Area Forecast Discussion
Issued by NWS Blacksburg, VA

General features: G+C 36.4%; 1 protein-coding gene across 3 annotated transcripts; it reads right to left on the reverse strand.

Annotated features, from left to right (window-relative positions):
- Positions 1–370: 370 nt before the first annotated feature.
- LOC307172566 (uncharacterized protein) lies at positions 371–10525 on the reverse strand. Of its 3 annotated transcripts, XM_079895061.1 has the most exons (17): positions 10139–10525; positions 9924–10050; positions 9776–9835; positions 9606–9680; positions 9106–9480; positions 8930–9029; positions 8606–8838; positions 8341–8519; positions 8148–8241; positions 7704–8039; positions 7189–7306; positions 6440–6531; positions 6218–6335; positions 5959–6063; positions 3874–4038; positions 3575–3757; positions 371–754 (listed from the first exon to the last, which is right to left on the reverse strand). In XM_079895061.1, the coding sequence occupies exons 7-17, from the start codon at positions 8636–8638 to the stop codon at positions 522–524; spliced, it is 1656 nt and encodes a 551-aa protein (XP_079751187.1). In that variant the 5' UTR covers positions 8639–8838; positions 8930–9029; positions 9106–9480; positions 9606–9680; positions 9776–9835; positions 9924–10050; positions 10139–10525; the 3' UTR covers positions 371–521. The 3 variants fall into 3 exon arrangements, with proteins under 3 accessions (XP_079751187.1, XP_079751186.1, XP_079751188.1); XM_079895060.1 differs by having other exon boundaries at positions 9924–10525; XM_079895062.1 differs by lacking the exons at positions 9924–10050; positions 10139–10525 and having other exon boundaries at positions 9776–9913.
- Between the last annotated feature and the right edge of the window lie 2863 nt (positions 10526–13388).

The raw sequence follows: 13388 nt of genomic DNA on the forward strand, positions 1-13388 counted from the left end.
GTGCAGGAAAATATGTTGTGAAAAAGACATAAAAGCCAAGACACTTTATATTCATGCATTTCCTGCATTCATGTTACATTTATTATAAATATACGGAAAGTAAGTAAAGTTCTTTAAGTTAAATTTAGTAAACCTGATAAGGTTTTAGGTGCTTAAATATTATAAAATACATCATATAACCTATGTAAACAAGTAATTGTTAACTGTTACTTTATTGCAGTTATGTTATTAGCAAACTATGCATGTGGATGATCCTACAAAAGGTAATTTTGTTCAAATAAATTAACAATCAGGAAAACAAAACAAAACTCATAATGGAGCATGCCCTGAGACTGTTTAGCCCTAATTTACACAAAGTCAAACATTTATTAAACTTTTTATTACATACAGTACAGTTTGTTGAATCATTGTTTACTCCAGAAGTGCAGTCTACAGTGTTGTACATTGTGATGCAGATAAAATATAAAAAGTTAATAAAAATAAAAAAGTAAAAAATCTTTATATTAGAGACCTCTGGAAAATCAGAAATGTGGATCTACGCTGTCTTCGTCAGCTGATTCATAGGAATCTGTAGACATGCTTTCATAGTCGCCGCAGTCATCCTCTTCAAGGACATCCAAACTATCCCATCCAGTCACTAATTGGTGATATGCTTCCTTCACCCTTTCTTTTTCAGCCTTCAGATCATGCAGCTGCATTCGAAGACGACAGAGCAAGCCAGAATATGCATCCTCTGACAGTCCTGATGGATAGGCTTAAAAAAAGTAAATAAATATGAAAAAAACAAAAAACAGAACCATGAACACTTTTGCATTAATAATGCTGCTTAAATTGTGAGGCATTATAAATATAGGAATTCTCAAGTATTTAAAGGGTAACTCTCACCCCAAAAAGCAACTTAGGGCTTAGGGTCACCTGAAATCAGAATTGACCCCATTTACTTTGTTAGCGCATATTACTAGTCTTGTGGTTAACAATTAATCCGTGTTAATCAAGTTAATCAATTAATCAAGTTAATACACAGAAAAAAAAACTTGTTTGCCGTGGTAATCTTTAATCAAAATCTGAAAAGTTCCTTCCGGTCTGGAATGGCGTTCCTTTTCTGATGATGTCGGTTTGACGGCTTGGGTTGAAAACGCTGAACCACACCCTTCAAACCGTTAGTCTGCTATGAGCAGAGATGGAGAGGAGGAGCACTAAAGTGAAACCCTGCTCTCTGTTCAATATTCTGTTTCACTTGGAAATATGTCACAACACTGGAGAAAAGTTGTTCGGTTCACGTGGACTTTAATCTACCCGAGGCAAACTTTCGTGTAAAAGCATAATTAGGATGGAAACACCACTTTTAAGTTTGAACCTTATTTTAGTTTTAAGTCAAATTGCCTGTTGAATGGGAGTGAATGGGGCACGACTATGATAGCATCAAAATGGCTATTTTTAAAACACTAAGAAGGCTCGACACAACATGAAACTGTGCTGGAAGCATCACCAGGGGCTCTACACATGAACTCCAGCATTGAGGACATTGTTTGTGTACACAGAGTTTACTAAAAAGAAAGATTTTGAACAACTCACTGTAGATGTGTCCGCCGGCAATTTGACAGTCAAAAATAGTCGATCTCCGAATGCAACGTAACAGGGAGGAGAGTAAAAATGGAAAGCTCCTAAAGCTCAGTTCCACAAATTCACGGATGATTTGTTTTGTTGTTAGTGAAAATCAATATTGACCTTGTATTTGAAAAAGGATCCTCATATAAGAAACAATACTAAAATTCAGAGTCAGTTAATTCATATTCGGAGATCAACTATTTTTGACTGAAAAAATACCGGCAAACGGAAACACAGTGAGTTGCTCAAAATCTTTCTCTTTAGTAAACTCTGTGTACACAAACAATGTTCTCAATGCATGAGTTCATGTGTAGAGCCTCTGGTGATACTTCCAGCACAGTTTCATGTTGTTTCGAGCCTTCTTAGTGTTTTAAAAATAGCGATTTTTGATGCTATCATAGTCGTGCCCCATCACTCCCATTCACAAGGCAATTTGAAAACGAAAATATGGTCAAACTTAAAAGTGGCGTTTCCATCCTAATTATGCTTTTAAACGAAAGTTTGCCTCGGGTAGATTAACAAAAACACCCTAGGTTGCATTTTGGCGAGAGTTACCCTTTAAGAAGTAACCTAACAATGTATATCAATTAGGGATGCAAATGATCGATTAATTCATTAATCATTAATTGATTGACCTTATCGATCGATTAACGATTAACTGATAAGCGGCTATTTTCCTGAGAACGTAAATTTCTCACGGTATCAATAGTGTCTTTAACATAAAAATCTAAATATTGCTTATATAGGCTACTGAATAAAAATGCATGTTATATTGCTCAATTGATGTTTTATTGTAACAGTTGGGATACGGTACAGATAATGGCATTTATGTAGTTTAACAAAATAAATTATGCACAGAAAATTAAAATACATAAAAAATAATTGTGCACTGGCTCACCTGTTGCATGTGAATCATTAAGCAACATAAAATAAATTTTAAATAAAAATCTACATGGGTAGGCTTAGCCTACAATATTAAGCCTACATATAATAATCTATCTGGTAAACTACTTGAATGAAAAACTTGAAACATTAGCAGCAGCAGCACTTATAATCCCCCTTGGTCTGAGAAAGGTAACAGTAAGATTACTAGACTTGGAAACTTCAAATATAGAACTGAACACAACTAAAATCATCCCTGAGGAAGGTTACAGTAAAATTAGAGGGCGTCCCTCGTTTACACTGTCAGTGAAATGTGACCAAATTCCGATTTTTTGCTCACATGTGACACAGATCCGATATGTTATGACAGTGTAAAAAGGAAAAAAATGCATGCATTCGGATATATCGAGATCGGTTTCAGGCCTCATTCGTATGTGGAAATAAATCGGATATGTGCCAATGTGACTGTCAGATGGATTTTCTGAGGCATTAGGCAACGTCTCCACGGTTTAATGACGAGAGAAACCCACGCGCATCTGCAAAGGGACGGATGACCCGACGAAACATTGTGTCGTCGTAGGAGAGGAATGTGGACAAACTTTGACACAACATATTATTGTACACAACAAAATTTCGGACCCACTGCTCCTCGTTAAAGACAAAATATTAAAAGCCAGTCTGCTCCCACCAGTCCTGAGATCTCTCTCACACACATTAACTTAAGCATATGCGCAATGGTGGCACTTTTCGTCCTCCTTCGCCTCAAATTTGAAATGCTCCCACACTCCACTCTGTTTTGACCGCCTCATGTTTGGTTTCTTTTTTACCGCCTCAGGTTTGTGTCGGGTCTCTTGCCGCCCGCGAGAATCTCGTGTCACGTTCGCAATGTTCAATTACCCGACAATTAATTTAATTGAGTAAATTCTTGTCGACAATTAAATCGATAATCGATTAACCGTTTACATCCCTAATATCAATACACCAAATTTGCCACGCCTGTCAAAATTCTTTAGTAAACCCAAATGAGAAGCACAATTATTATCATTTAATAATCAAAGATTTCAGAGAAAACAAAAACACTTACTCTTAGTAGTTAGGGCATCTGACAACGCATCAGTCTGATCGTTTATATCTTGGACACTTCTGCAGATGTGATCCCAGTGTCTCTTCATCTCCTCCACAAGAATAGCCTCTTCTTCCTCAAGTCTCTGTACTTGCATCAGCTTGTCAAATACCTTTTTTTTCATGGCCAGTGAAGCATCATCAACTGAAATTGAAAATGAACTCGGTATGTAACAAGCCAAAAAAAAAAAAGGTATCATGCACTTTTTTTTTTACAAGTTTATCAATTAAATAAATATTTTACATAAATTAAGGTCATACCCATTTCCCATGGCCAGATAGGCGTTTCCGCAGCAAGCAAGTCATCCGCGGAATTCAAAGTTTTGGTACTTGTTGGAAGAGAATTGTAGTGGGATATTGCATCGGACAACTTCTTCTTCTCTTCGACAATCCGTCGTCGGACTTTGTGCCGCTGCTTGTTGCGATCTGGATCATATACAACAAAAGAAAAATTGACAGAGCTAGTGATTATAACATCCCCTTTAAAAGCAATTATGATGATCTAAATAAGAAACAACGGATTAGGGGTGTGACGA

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000 FXUS61 KRNK 241938 AFDRNK Area Forecast Discussion National Weather Service Blacksburg VA 338 PM EDT Mon Oct 24 2016 .SYNOPSIS... A cold front from the Delmarva to the mid Mississippi Valley will continue to move southeast tonight, followed by high pressure. The high will move across the Great Lakes, Ohio Valley and Mid Atlantic region tonight through Tuesday night. Low pressure crossing the Great Lakes will push a cold front through our region on Thursday. && .NEAR TERM /THROUGH TUESDAY/... As of 315 PM EDT Monday... A cold front was approaching Danville at 18Z/2PM and extended west into Tennessee. This front will continue to move southeast this evening. Winds behind the front will gradually diminish tonight and turn from northwest to north. By Tuesday morning surface high pressure will be centered over the Ohio Valley with the ridge axis extending into western Virginia. Winds will become calm to light and variable late tonight in the west. Expecting some upslope lower cloud on the western slopes of southeast West Virginia this evening, but as winds weaken, the clouds will dissipate. Valleys west of the Blue Ridge have a high probability of frost tonight. A Frost Advisory will be issued for the overnight and early morning hours from Bath County to Smyth County Virginia. Surface dew points have dropped into the upper 30s to lower 40s. Haves used the coolest of the suite of guidance for minimum temperatures tonight. High, thin clouds begin to spread into the region from the west on Tuesday afternoon. Used MAV as guidance for maximum temperatures. && .SHORT TERM /TUESDAY NIGHT THROUGH THURSDAY NIGHT/... As of 310 PM EDT Monday... High pressure will wedge down south east of the Blue Ridge Tuesday night into Wednesday. Heights increase over the wedge during the day Wednesday as a low pressure system enters the midwest. Moisture profiles are not overly impressive with this wedge, but could see overcast skies Tuesday night into Wednesday morning, then breaks in the clouds Wednesday afternoon. Even though overcast conditions are expected, it does not appear to be thick enough to produce any light rain or drizzle. However, flow is southeasterly within the wedge and will keep temperatures cooler than normal along and east of the Blue Ridge for Wednesday. Models are also hinting at breezy conditions across southwest Virginia Wednesday with a tight pressure gradient between the wedge of high pressure over the coastal piedmont and low pressure in the midwest. Southeasterly downslope flow may also aid in breezy and gusty conditions, especially if overcast skies break. At this time, wind speeds will not reach advisory criteria, but may gust up to 30 mph Wednesday afternoon and night. Low pressure will move from the midwest to the Ohio Valley Wednesday night. Pressure falls over the Ohio Valley will erode the wedge over the area by dawn Thursday. Prefrontal showers will then track over the mountains during the morning, then over the piedmont early Thursday afternoon. The cold front associated with this low will move over the area Thursday night and may produce a few evening showers across the mountains. Rainfall totals will range from up to a quarter of an inch /0.25/ along western slopes to a tenth /0.10/ across the rest of the mountains and east to the piedmont. Temperatures will be cooler than normal Wednesday with the wedge in play. Temperatures will range from the upper 50s to mid 60s. We will see slightly warmer temperatures (closer to normal) Thursday as morning showers exit and temperatures rebound ahead of the front Thursday night. && .LONG TERM /FRIDAY THROUGH MONDAY/... As of 300 PM EDT Monday... Weak high pressure will build over the region following the frontal passage Thursday night. The center of this surface high will sink south over the southeastern US Friday. Also stretched along the Gulf states will be an upper level ridge. Both of these high pressure systems will block moisture from returning into the region. Meanwhile, a low pressure system will track from the Great Lakes to New England Friday into Saturday. The associated front with this system will slowly move south across the forecast area Saturday and Saturday night. Since we have a ridge blocking the Gulf and bulk of the precipitation and energy will be with the parent low to the north, we are only forecasting scattered light showers north of 460 and sprinkles or just an increase in clouds south. Both the GFS and ECM are at odds with the forecast for Sunday and Monday. For now, we will keep conditions dry. Temperature will warm above normal Friday and Saturday with areas along the VA/NC border warming into the 70s. Temperatures cool down behind the front Sunday but are expected to remain above normal into early next week. && .AVIATION /20Z MONDAY THROUGH SATURDAY/... As of 135 PM EDT Monday... Early this afternoon a dry cold front extended from the Delmarva peninsula into Tennessee. This front will move slowly southeast this afternoon and tonight. The pressure will rise behind the front tonight and Tuesday. By Tuesday morning the center of high will be over the Ohio Valley. Winds will be gusty from the northwest early this afternoon. Higher elevations in the Appalachians will have wind gusts of 15 to 25 knots. A the high builds in this evening winds will diminish. High confidence that wind speeds across southwest Virginia, southeast West Virginia and northwest North Carolina will be less then 10 knots after midnight tonight. Models were showing some upslope cloud cover this afternoon and evening on the western slopes of southeast West Virginia. Ceilings may lower to MVFR at KLWB but confidence is high that these lower clouds will stay to the north and west of the airport. Extended aviation discussion... Tuesday night and Wednesday...Potential for river valley fog in the mountain valleys with local vsby restrictions between 08-14Z each morning, otherwise widespread VFR. Patchy frost is likely too in the colder mountain valleys. Thursday...Low pressure is forecast to move across the upper midwest and into the Great lakes with a surface front crossing the Ohio Valley. Threat for showers and sub-VFR will be possible along this front which would impact the central Appalachians by Thursday. Attm, this does not appear that it will have a significant impact to our region. Biggest impact would be from Ohio Valley north into Great Lakes closer to the surface low. High pressure builds in from the northwest Friday, with potential MVFR ceilings at BLF/LWB before the high arrives. ANother front will cross through the region on Saturday with the potential for showers and MVFR ceilings in the mountains. However, models were still showing differences in the timing of the weekend system. && .FIRE WEATHER... As of 300 AM EDT Monday... Little or no rain has fallen across the northwest North Carolina Piedmont in the last 14 days. Conditions are becoming increasingly dry for western North Carolina, espcly just east of the Blue Ridge. Drying conditions will continue for this region again today, and for much of the upcoming work week. Passage of a dry cold front by this afternoon may pose control problems for any fires in the lee of the Blue Ridge, and especially for areas which have not seen rainfall. Greatest concern would be from Mount Airy, North Carolina, and areas to the southwest, including Pilot Mountain. Wind gusts of 15 to 25 mph are possible into this afternoon, coupled with humidity minimums in the 25 to 35 percent range which will cause added drying of smaller fuels. Therefore plan to include a headline for now in the fire weather forecast as a heads up for low humidity and gusty winds today. && .RNK WATCHES/WARNINGS/ADVISORIES... VA...None. NC...None. WV...None. && $$ SYNOPSIS...AMS NEAR TERM...AMS SHORT TERM...RCS LONG TERM...RCS AVIATION...AMS/JH FIRE WEATHER...JH/PM is the U.S. government's official web portal to all federal, state and local government web resources and services.